NASA's Glenn Research Center developed a novel means of articulating the outboard portion of an aircraft wing to create the optimal geometry for given flight conditions. The Spanwise Adaptive Wing (SAW) concept employs a high-force, solid-state Shape Memory Alloy (SMA)-based actuator to develop a structurally efficient and reliable method of deflecting a portion of the wing in flight. This ability enables significant increases in lateral-directional stability and control augmentation, thereby enhancing aircraft efficiency by reducing the rudder motion to control yaw.
Particularly in supersonic flight, the SAW's benefits include increased compression lift and reduced wave drag. Compared to prior hydraulic-based actuators, the SMA-based actuator features significantly reduced size and weight, high specific work output, solid-state actuation, low maintenance, and high reliability.
Prior efforts to actuate wing articulation were unsuccessful, largely because the systems designed were too large, heavy, and complex to be practical for use. NASA's comparatively simple SAW concept centers on a wing actuator fabricated from lightweight SMA material, which is trained to deform to a specific shape as it becomes heated. SMA actuators are composed of high-strength alloys, such as nickel-titanium-hafnium, and can feature elements such as trained tubes, wires, cables, or sheets. For example, a high-temperature, high-force SMA torque tube can be embedded in an outboard chordwise hinge line of a wing.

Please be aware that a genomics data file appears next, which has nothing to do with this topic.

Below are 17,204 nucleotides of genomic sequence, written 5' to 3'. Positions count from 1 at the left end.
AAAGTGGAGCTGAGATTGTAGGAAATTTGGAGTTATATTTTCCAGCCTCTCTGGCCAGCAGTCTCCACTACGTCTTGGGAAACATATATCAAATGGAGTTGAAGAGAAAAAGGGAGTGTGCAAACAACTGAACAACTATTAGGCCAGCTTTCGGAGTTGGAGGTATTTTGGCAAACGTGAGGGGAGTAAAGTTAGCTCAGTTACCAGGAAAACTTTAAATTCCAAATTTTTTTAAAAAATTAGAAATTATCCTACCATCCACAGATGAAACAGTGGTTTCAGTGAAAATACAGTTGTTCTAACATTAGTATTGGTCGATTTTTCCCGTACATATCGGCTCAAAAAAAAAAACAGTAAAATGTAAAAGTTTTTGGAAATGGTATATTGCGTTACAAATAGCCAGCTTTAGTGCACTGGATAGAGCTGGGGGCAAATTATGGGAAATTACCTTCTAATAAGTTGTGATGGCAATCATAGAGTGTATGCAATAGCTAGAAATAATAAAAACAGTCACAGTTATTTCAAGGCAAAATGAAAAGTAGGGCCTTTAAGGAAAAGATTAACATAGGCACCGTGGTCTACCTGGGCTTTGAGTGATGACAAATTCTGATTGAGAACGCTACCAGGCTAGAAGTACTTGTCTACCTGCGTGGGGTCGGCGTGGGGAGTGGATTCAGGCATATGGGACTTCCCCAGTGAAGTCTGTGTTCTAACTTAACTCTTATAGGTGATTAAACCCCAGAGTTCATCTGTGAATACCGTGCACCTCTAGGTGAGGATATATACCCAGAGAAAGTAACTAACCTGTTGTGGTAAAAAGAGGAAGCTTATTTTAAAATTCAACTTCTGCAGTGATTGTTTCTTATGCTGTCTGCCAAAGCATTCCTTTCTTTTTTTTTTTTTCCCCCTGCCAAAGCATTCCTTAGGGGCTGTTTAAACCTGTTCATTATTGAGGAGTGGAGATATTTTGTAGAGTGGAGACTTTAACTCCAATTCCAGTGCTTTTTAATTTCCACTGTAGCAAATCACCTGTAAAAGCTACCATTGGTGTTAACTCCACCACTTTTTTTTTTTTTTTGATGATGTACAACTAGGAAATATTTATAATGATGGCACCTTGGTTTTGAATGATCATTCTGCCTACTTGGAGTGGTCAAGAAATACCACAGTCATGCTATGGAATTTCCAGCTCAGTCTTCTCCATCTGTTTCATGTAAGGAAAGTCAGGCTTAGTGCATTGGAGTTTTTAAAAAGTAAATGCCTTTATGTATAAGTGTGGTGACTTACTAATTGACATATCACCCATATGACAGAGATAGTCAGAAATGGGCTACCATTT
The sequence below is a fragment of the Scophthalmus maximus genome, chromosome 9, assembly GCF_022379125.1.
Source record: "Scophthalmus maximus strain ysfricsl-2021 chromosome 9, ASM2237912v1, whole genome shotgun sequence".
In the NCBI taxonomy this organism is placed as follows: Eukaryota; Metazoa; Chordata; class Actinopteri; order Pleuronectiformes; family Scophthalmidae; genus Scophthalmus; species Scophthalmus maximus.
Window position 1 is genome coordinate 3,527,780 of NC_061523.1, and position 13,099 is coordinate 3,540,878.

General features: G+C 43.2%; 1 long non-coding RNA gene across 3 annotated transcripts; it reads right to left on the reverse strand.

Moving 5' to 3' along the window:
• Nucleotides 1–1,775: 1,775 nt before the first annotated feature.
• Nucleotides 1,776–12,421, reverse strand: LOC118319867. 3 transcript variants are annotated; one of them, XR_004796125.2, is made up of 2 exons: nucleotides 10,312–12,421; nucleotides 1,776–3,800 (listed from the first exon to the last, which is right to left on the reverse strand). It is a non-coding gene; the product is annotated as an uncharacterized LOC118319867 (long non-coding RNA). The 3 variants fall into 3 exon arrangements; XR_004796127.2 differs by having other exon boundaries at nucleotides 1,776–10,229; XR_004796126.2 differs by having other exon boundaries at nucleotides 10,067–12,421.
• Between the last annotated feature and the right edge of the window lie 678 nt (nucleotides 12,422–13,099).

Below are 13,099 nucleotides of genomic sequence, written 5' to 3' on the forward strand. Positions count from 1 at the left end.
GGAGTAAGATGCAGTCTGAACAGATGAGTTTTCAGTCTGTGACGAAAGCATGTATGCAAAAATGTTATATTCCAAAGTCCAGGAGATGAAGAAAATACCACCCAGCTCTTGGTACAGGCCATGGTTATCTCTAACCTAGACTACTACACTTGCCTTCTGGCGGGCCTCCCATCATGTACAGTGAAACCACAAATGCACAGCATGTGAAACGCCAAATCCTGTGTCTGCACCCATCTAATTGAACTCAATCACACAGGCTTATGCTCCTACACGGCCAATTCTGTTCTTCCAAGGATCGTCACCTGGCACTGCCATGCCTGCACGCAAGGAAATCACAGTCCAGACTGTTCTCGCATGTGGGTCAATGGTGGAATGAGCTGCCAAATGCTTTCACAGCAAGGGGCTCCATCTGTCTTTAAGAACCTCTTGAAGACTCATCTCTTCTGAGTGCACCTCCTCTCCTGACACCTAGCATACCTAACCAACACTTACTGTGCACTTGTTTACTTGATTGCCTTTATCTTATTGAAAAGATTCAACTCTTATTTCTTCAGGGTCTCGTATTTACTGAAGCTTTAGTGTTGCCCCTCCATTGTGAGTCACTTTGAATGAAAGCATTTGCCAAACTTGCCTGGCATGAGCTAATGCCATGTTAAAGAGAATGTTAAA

Every embodiment of the SMA actuator features integrated heaters and cooling devices that enable better control authority. A novel hinge line mechanism both provides a two-piece wing connection and houses the actuator assembly. When the actuator is heated, the SMA apparatus triggers the articulation of the wing to a predefined position. Once the desired position is reached, the heater maintains a constant temperature, causing the SMA to maintain its deformity.
As needed, the cooling system can be used to allow the wing to return to its original geometry. Multiple actuators can be employed on a single wing, allowing the various parts of the wing to articulate independently. By adapting the geometry of the wing during all phases of operation, from ground to subsonic and supersonic/hypersonic flight, NASA's SAW offers the first practical method of using wing articulation to improve aircraft performance and fuel efficiency.